Every decade (or so), I’ve found occasion to go and re-learn Prolog, and it just happened again. If you aren’t familiar with the Prolog programming language, the best description I can give you is this – Prolog is a declarative programming language where you focus on describing the what, and not the how of arriving at a particular result.

Each time I re-learn Prolog, I start with the usual family tree, and three towers problem (Tower of Hanoi|Benares|Bramha|Lucas, …), and get to whatever I’m trying to do. Most of us view the three towers problem as an example of recursion, and there the matter rests.

Simply put, to move N discs from the left tower to the right tower, you first move the top (N-1) discs from the left tower to the middle tower, and then move the Nth disc to the right tower, and then move the (N-1) discs from the middle tower to the right tower. You can prove (a simple proof by induction) that the N disc problem can be solved in (2^n – 1) moves.

In prolog this would look something like this (sample code):

```
move(1, A, B, _, Ct, Steps) :-
Steps is Ct + 1,
write(Steps), write(': '), write('Move one disc from '),
write(A), write(' to '), write(B), nl.
move(N, A, B, C, Ct, Steps) :-
N > 1,
M is N - 1,
move(M, A, C, B, Ct, N1),
move(1, A, B, C, N1, N2),
move(M, C, B, A, N2, Steps).
towers(N) :-
move(N, left, right, middle, 0, Steps),
write('That took a total of '), write(Steps),
write(' steps.'), nl.
```

When you run this program, the output looks like this:

```
$ swipl -g 'towers(3)' -g halt recursive.pl
1: Move one disc from left to right
2: Move one disc from left to middle
3: Move one disc from right to middle
4: Move one disc from left to right
5: Move one disc from middle to left
6: Move one disc from middle to right
7: Move one disc from left to right
That took a total of 7 steps.
$
```

But this kind of solution doesn’t really show an important aspect of Prolog, the ability to explore the problem space, and discover the solution. The recursive solution shown above can be implemented just as well in C or python.

In Prolog, you can implement the solution a different way, and only provide the system a set of rules and have it discover a solution. Here’s one way to do that.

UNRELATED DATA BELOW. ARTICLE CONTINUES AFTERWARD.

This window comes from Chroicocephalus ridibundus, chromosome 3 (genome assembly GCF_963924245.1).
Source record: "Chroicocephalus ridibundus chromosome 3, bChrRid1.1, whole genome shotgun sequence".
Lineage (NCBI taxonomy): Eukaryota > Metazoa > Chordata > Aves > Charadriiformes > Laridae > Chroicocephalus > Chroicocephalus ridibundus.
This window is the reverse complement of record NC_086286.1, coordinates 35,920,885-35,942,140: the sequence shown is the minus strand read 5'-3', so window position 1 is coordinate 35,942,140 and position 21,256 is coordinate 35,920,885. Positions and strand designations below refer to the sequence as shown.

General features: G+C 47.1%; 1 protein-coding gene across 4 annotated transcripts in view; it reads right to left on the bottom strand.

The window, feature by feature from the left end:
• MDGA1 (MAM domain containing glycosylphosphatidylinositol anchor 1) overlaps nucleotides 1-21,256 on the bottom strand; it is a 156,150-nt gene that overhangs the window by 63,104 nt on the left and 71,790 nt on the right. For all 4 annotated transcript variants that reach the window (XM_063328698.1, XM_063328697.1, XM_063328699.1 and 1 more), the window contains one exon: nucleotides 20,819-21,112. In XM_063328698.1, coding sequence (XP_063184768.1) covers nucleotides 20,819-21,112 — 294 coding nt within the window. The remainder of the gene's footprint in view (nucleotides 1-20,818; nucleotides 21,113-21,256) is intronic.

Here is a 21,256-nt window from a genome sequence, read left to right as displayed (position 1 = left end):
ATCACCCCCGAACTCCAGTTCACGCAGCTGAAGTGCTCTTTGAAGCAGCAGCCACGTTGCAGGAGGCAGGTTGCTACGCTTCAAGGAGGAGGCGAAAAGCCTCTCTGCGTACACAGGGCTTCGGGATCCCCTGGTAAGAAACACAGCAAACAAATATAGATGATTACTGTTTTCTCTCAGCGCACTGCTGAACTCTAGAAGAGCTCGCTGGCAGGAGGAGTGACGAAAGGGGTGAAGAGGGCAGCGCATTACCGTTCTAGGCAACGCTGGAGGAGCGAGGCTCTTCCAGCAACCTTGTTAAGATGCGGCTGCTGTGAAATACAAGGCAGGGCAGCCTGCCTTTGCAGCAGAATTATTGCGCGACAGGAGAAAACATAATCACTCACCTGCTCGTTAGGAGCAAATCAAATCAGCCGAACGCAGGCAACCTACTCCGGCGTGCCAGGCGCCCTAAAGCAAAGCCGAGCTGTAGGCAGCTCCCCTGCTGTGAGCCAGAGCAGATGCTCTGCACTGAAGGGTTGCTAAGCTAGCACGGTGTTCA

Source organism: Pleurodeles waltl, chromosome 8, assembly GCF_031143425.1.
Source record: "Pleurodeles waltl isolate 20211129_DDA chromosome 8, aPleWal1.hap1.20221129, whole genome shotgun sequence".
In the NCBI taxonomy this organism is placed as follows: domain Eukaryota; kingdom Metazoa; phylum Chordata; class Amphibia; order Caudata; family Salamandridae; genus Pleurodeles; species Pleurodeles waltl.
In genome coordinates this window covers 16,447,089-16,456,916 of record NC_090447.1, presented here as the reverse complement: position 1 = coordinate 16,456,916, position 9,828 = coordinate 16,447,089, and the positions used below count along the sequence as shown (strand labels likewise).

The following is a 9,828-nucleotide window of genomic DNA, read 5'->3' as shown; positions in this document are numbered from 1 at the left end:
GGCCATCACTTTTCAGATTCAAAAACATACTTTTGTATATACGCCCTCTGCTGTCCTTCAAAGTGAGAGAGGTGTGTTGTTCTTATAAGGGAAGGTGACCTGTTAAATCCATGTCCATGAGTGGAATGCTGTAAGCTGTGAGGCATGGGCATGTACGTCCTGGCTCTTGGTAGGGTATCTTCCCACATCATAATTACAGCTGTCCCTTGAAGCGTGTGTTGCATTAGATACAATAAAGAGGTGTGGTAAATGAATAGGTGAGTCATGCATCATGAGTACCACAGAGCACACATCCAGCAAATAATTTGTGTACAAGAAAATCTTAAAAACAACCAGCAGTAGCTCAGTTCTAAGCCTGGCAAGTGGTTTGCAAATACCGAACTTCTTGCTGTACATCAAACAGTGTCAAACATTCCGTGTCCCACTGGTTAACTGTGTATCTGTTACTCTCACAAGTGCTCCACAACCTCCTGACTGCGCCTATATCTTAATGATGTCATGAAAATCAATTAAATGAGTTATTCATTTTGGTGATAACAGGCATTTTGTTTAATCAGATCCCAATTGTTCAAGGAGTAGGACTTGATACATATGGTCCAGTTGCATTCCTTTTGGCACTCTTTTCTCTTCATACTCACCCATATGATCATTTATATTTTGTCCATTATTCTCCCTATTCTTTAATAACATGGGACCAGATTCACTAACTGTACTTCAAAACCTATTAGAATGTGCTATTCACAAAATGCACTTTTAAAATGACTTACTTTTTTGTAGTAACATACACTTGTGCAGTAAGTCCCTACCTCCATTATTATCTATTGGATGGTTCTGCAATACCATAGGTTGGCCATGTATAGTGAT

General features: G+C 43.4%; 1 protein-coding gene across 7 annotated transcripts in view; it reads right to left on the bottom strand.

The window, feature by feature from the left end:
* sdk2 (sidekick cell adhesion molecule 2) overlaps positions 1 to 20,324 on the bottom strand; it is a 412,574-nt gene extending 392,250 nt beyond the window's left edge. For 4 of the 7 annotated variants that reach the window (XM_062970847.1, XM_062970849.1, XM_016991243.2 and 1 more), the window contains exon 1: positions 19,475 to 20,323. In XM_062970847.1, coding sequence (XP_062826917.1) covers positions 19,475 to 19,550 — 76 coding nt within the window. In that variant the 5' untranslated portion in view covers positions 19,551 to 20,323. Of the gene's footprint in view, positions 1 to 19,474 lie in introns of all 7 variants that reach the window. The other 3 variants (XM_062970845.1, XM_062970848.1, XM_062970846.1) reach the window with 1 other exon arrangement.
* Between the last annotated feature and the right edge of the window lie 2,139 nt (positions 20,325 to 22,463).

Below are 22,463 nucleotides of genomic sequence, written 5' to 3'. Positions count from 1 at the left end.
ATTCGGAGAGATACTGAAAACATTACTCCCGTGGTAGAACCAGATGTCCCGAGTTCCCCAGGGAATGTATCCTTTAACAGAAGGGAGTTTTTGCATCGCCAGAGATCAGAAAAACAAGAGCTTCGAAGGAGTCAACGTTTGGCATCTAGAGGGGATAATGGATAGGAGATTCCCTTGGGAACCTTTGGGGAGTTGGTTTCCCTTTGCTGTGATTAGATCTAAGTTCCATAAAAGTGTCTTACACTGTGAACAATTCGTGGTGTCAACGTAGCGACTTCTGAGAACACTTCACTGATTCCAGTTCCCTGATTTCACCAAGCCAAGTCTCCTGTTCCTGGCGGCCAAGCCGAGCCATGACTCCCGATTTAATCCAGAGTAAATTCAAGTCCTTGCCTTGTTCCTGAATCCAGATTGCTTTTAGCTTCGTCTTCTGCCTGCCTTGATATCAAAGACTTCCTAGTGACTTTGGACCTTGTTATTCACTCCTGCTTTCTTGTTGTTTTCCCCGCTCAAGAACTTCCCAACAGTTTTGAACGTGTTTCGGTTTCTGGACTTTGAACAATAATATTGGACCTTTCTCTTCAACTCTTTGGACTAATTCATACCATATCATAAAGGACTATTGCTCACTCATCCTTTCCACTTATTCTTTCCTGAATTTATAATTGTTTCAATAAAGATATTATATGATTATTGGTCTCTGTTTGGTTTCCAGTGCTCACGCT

Here we define a high level goal (towers/1) just as above.

```
towers(N) :-
findall(X, between(1, N, X), L),
reverse(L, LeftList),
towers(LeftList, [], [], [], State),
!,
showmoves(1, State).
```

But beyond that, the similarity ends. The implementation of towers/5 is totally different. It consists instead of seven rules.

At any time, there are one of 6 possible moves that one can make. Those 6 moves are to move the top disc from left, center or right, and move them to left, center, or right. That gives us left -> center, left -> right, center -> left, center -> right, right -> center, and right -> left. Each of those is a rule.

There’s the seventh rule to determine whether or not we’ve reached the desired end state.

Here’s an implementation of the check for the desired end state:

```
towers(Left, Center, Right, StateIn, StateOut) :-
done(Left, Center, Right),
StateOut = StateIn.
done([], [], _).
```

That’s it! The check to see whether, or not we are done is a single line of code. done/3 is called with Left, Center, and Right, and we’re done if Left and Center are empty and Right is something (what it is, we don’t care!).

The move from left to center (for example) looks like this:

```
towers(Left, Center, Right, StateIn, StateOut) :-
move(Left, Center, LeftOut, CenterOut),
State = [LeftOut, CenterOut, Right],
append(StateIn, [State], X),
towers(LeftOut, CenterOut, Right, X, StateOut).
```

That’s it! move/4 tries the move from Left to Center, and if it succeeds, we will record that state, and recurse. We record state so we can print the solution when we are done! You can see that towers/1 calls showmoves/2 which looks like this:

```
showmoves(_, []) :-
format('Done.\n').
showmoves(N, [H|T]) :-
format('State[~d]: ', N),
format('Left ~w, Center ~w, Right ~w\n', H),
N1 is N + 1,
showmoves(N1, T).
```

showmoves/2 is recursive and prints out the moves in order. The lovely thing about this program is that all it has is the rules to adhere to, that’s it. Here’s a simple invocation.